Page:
Among patients with knee osteoarthritis, the use of thiazide diuretics is associated with a higher risk of knee replacement surgery than with the use of loop diuretics, possibly due to the effect of thiazide diuretics on bone mineral density and serum magnesium, according to study results published in Osteoarthritis and Cartilage.

The use of thiazide diuretics has been associated with higher bone mineral density and possibly lower levels of serum magnesium than the use of loop diuretics; both low serum magnesium and high bone mineral density have been linked to a higher prevalence of knee osteoarthritis. This population-based cohort study included patients in the United Kingdom, ages 50 and older, who were diagnosed with knee osteoarthritis in The Health Improvement Network, a general practitioner electronic medical record database. Researchers compared the risk of knee replacement surgery, over 5 years, among patients initiating loop or thiazide diuretics. All the patients followed initiated diuretics after diagnosis to mitigate potential selection bias as both bone mineral density and magnesium are chronic factors that are likely occur before osteoarthritis diagnosis.

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Both groups comprised of 3488 patients, 59% were women with a mean age of 73 years. Among thiazide diuretic initiators, 359 (28.6/1000 person-years [PY]) knee replacements occurred during the follow-up period compared with 283 (24.1/1000 PY) among loop diuretic initiators. The risk difference of incident knee replacement in thiazide initiators compared with loop initiators was 4.5 (95% CI, 1.08-1.47) per 1000 PY, with a corresponding hazard ratio [HR] of 1.26 (95% CI, 1.08-1.47). The adherence-adjusted HR of knee replacement for continuous thiazide diuretic use was 1.44 (95% CI, 1.21-1.72).

The associations were not materially changed by sensitivity analyses that excluded potential confounders like chronic kidney disease (HR, 1.27; 95% CI, 1.08-1.49) and extreme propensity scores (HR, 1.30; 95% CI, 1.11-1.52), or restricted analysis to patients with incident knee osteoarthritis (HR, 1.23; 95% CI, 1.02-1.48).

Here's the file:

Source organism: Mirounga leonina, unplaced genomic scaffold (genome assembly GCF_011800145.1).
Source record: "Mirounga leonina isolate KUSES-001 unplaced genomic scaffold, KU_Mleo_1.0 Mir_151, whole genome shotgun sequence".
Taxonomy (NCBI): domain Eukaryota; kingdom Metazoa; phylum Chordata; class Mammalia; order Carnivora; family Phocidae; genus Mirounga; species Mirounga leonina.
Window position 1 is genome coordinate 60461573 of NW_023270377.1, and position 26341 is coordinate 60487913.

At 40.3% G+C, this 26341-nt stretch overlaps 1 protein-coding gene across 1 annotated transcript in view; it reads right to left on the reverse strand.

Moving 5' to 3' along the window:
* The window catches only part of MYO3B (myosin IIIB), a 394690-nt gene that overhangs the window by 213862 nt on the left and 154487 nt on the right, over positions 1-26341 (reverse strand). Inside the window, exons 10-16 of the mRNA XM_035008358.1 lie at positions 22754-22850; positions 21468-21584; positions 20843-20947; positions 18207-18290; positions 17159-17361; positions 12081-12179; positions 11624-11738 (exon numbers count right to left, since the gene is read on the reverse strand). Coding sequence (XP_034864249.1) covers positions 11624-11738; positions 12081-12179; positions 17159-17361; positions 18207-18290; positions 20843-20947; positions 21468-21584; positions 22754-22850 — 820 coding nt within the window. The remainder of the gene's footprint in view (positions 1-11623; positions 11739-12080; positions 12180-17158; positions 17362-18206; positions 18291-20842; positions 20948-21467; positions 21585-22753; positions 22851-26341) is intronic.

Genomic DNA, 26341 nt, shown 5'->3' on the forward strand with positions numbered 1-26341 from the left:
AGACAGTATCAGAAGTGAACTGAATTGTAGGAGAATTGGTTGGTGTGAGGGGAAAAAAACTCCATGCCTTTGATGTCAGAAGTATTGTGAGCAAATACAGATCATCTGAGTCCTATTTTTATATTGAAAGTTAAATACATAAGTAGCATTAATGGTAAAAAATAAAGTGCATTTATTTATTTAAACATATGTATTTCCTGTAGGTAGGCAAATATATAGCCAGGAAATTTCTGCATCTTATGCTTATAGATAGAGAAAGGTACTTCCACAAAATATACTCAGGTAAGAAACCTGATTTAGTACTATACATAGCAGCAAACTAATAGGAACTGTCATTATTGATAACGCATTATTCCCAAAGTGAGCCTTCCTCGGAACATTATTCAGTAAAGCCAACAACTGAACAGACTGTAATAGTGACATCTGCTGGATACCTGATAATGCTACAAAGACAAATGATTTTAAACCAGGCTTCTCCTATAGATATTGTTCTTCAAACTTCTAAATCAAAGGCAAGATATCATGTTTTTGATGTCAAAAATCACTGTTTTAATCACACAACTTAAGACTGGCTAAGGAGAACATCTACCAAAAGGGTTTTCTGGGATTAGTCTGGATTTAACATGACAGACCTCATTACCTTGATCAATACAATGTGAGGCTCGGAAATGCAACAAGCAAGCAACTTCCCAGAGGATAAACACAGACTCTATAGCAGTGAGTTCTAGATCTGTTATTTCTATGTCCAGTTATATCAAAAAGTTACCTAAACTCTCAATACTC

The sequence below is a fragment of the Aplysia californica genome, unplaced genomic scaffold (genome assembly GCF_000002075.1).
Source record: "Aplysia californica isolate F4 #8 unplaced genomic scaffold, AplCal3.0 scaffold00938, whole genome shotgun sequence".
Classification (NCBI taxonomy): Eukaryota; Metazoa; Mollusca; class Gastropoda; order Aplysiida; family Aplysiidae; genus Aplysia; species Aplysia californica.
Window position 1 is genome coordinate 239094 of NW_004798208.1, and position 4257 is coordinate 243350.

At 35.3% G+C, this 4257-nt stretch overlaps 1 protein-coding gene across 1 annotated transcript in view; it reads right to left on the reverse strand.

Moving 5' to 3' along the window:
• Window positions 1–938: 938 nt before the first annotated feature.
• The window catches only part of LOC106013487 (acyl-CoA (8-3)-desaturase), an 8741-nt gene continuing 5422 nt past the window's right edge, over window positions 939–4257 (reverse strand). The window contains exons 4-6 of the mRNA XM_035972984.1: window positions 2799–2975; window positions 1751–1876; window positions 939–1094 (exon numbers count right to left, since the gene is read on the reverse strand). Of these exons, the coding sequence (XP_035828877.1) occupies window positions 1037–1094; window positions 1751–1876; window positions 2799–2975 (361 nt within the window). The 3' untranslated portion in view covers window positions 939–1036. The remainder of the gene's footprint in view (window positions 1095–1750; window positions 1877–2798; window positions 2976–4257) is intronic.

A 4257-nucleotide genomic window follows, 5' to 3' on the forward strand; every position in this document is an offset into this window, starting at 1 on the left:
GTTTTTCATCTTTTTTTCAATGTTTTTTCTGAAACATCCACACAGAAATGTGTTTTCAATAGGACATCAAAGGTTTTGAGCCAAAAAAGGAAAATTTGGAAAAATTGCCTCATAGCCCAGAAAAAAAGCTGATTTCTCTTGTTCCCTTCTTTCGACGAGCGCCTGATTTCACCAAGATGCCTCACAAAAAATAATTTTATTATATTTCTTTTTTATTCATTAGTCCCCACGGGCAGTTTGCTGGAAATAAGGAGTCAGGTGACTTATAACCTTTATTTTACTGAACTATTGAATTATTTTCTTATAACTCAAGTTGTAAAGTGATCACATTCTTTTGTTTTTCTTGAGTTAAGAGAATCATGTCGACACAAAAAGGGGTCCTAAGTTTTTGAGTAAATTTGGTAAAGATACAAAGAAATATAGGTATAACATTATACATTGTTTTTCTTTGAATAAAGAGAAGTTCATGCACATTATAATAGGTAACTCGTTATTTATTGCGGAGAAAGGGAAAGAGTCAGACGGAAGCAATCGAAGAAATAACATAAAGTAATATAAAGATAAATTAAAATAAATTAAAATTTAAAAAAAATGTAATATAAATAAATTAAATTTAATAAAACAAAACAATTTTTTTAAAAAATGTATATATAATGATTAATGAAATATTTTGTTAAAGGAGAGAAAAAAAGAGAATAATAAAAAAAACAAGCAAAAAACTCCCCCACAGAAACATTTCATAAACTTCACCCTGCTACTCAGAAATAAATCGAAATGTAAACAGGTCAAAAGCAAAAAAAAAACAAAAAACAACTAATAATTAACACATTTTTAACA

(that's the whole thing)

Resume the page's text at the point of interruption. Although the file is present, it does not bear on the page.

Limitations of this study included potential selection bias and the fact that bone mineral density and serum magnesium are chronic factors that are likely occur prior to osteoarthritis.

Study investigators concluded that if these findings can be replicated in future studies and found to be causal, then it could suggest that thiazide diuretics may unfavorably impact knee osteoarthritis progression. Researchers also concluded that “this study may shed light on our understanding of the biological mechanisms linking thiazide use to the risk of knee [osteoarthritis] progression. If future studies could collect data on thiazide use, bone mineral density, serum levels of magnesium, as well as changes in knee structures and symptoms, we could assess to what [extent] the effect of thiazide use on the risk of knee [osteoarthritis] progression is mediated via effects on [bone mineral density] or magnesium levels; such insight could help guide the development of targeted treatment strategies for knee [osteoarthritis] prevention and progression.”

Reference

Wei J, Neogi T, Terkeltaub R, et al. Thiazide diuretics and risk of knee replacement surgery among patients with knee osteoarthritis: a general population-based cohort study [published online June 8, 2019]. Osteoarthritis Cartilage. doi:10.1016/j.joca.2019.05.020